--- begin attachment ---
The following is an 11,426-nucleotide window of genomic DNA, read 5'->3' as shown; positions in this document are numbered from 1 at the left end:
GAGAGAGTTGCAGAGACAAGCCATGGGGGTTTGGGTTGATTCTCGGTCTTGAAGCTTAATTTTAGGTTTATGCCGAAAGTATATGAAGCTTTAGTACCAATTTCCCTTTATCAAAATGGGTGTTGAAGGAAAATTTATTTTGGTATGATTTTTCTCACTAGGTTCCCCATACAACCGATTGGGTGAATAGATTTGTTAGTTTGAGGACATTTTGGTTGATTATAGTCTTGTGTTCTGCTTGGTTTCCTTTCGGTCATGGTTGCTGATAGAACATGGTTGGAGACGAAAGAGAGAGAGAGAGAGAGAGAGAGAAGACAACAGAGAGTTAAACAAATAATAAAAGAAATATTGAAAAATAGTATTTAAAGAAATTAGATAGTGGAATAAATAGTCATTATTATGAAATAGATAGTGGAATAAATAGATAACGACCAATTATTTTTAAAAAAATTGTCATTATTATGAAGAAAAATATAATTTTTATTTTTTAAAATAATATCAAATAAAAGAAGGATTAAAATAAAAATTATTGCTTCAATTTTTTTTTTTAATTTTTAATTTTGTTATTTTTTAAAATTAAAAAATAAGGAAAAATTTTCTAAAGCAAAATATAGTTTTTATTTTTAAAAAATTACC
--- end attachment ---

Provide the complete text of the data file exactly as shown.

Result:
The following is an 11,426-nucleotide window of genomic DNA, read 5'->3' as shown; positions in this document are numbered from 1 at the left end:
GAGAGAGTTGCAGAGACAAGCCATGGGGGTTTGGGTTGATTCTCGGTCTTGAAGCTTAATTTTAGGTTTATGCCGAAAGTATATGAAGCTTTAGTACCAATTTCCCTTTATCAAAATGGGTGTTGAAGGAAAATTTATTTTGGTATGATTTTTCTCACTAGGTTCCCCATACAACCGATTGGGTGAATAGATTTGTTAGTTTGAGGACATTTTGGTTGATTATAGTCTTGTGTTCTGCTTGGTTTCCTTTCGGTCATGGTTGCTGATAGAACATGGTTGGAGACGAAAGAGAGAGAGAGAGAGAGAGAGAGAAGACAACAGAGAGTTAAACAAATAATAAAAGAAATATTGAAAAATAGTATTTAAAGAAATTAGATAGTGGAATAAATAGTCATTATTATGAAATAGATAGTGGAATAAATAGATAACGACCAATTATTTTTAAAAAAATTGTCATTATTATGAAGAAAAATATAATTTTTATTTTTTAAAATAATATCAAATAAAAGAAGGATTAAAATAAAAATTATTGCTTCAATTTTTTTTTTTAATTTTTAATTTTGTTATTTTTTAAAATTAAAAAATAAGGAAAAATTTTCTAAAGCAAAATATAGTTTTTATTTTTAAAAAATTACC